Pregnancy Discrimination Based on Failure to Accommodate Fitness Test
Title VII of the federal Civil Rights Act of 1964 prohibits employers from discriminating against women on the basis of pregnancy, childbirth, or other related medical conditions. The Pregnancy Discrimination Act of 1978 amended Title VII to definitively establish that pregnancy discrimination in the workplace is a form of sex discrimination. Employers may not discriminate based on pregnancy in any aspect of employment including hiring, payment, bonuses or benefits, leave, or requirements for continued employment. A federal judge recently ruled to allow the pregnancy discrimination case to move forward to trial in which the plaintiff alleged that she was treated differently with regard to certain fitness requirements as a result of her pregnancy.
Employee Fails Fitness Exam Due to Pregnancy Complications
The case ofThomas v. Florida Parishes Juvenile Justice Commission involves a Juvenile Staff Detention Officer’s claim that her employer refused to accommodate her during her pregnancy. The employer is a juvenile detention facility. JDS Officers are required to complete a bi-annual fitness test of several exercises including a 1.5 mile run, with gender-specific proficiency requirements for each element.
The plaintiff had been working for the facility for 10 years when she became pregnant. On April 1, 2016, when she was 6 weeks pregnant, she informed the Human Resources Director of her pregnancy and asked to take the fitness test early. The Director allowed her to complete most of the test components on April 1 but forced her to finish the 1.5 mile run on the regularly-scheduled date of April 21, 2016. The plaintiff took the test on April 21, failed, and began to feel ill. She went to the emergency room on April 29, was diagnosed with a placental bleed and was placed on bed rest. She informed her superiors with a doctor’s note that she could not do the scheduled re-test on May 5. She took personal leave for 2 weeks, and upon returning to work she was scheduled for a fitness retest on June 6.
Pregnancy Did Not Excuse the Fitness Test, Even Though Other Disabilities or Ailments Would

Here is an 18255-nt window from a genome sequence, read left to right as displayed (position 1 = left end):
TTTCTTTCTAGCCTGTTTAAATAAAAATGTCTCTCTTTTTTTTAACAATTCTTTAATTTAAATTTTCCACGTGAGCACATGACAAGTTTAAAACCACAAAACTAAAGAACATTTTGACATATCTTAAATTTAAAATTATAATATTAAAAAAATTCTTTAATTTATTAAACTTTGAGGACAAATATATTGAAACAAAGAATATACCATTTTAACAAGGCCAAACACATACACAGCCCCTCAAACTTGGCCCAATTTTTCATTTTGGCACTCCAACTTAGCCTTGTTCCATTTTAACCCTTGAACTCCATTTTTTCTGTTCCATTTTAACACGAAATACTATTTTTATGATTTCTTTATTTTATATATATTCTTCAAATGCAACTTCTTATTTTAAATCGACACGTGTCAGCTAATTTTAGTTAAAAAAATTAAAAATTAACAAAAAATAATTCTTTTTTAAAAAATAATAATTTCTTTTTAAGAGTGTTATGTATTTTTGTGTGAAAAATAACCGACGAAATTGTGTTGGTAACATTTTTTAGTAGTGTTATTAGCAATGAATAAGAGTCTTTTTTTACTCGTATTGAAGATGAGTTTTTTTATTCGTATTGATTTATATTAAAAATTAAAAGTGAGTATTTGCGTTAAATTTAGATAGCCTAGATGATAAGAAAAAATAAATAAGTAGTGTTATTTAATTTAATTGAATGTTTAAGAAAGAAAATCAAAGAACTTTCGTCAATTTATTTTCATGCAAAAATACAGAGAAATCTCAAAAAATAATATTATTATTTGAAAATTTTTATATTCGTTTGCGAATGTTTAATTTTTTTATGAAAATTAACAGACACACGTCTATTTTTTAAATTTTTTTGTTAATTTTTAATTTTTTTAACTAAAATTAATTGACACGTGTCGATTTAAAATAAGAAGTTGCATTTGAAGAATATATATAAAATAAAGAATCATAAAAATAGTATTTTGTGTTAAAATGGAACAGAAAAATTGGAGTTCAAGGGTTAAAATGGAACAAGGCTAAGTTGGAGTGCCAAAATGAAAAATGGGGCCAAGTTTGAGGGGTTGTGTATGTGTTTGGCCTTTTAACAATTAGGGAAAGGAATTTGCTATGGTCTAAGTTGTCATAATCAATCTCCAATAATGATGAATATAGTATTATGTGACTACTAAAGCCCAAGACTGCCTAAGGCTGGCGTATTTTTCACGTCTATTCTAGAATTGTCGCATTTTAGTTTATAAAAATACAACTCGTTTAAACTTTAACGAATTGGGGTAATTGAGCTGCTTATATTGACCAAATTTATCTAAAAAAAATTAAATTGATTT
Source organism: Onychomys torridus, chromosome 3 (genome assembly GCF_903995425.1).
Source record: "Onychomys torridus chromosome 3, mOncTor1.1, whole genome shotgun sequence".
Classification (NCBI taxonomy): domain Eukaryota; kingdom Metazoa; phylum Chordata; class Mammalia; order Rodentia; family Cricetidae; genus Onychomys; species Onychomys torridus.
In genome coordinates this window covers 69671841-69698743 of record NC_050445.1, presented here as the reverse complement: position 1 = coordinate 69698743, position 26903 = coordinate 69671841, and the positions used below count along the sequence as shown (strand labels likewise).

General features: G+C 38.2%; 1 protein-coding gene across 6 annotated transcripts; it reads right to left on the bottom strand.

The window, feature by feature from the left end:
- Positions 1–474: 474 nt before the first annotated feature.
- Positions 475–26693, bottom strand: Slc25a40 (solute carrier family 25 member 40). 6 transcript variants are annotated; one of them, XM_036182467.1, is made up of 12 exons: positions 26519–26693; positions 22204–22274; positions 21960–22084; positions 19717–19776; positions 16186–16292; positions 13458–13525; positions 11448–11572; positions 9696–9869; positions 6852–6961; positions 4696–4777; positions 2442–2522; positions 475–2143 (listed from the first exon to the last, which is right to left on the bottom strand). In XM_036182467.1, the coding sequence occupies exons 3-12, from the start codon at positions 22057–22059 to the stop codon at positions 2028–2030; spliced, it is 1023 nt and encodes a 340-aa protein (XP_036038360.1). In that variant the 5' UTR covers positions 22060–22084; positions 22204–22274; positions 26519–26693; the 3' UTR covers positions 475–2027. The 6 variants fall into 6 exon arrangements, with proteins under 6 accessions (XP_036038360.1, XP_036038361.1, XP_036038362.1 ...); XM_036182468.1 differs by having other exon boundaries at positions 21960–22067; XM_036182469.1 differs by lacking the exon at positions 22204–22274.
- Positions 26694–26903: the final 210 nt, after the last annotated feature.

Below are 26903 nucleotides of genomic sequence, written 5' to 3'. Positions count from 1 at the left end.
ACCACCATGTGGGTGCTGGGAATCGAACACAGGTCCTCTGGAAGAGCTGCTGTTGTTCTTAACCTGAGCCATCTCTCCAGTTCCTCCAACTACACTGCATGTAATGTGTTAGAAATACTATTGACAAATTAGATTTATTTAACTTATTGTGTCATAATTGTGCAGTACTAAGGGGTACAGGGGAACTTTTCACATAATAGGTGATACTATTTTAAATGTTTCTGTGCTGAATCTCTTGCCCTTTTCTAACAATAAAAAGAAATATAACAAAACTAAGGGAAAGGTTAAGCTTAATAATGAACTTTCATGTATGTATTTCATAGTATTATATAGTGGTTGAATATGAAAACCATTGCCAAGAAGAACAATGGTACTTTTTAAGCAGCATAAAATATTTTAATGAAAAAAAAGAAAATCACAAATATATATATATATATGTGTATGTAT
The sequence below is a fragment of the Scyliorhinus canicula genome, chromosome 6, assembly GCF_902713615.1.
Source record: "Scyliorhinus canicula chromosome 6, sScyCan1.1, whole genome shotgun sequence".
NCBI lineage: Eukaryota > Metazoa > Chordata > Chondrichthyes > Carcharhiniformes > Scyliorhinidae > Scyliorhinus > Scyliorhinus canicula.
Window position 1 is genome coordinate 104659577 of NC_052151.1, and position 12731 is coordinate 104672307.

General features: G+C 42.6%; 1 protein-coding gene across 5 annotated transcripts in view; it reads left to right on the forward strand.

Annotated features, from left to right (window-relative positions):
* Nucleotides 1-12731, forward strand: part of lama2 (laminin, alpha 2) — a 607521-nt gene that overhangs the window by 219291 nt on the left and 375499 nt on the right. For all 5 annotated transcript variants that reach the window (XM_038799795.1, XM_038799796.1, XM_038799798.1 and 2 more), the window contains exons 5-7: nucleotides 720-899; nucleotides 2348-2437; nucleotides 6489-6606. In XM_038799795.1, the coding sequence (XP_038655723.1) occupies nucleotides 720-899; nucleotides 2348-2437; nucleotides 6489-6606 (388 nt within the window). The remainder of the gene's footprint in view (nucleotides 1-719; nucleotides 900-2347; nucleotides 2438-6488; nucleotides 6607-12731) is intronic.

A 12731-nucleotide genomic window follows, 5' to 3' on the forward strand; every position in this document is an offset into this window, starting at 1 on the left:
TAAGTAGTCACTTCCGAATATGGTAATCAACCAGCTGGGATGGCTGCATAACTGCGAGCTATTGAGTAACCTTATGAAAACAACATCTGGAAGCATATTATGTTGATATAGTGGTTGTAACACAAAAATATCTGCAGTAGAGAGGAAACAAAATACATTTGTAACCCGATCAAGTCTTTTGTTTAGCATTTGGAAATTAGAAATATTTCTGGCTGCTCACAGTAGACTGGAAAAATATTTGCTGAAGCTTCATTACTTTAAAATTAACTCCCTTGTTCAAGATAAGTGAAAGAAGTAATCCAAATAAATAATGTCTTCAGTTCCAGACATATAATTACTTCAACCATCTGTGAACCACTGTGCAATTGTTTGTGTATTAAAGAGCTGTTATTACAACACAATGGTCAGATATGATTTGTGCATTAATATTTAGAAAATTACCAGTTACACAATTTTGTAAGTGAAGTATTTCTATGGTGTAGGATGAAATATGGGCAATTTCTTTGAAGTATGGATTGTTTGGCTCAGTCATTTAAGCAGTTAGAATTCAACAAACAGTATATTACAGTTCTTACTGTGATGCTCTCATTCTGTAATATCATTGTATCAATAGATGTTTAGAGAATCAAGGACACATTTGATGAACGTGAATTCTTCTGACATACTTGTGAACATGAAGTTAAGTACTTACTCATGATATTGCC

The plaintiff’s doctor provided a note that strongly advised avoiding extensive running and heavy lifting due to pregnancy complications. Her supervisor told her that she would still be required to take the test, as the facility had a policy of requiring pregnant women to take the fitness test regardless of a doctor’s note. Employees with other limitations were routinely excused from the test with a doctor’s note. At her supervisor’s advice, she did not provide the doctor’s note. She instead attempted and failed the test, which led to another emergency room visit. Shortly thereafter her doctor later ordered her on bedrest. She went on leave for the next year and then returned to continue working at the facility.
Court Finds Disparate Treatment and Failure to Accommodate Even Though the Plaintiff Was Not Fired
The JDS Officer sued the facility alleging pregnancy discrimination under Title VII. She claims they failed to accommodate her pregnancy and treated her differently than people with other physical limitations in the same situation. The court agreed that, based on the evidence, she had established a prima facie case that she was treated adversely because of her pregnancy and was treated differently from other employees with similar physical limitations due to non-pregnancy causes.
The plaintiff did not need to establish a specific adverse employment action, such as being fired, in order to make a “failure to accommodate” claim under federal discrimination law. Moreover, she suffered physical injury as a result of the failure to accommodate (that is, due to being forced to run), after which she had to file for workers’ compensation and received reduced pay due to her extended leave. The court ordered that the case would not be dismissed and would instead proceed to trial to determine the full validity of her claims.
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Based in Ocala, Florida and representing employees throughout Central Florida, we have almost twenty years of experience representing employees who have been the victims of discrimination and harassment in the workplace. If you have been subjected to discrimination or harassment at work or have questions about your rights as an employee, please contact our office for a free consultation with our Marion County, Florida employment discrimination attorneys. Our employee rights law firm takes employment discrimination and harassment cases on a contingency fee basis. This means that there are no attorney’s fees incurred unless there is a recovery, and our attorney’s fees come solely from the monetary award that you recover.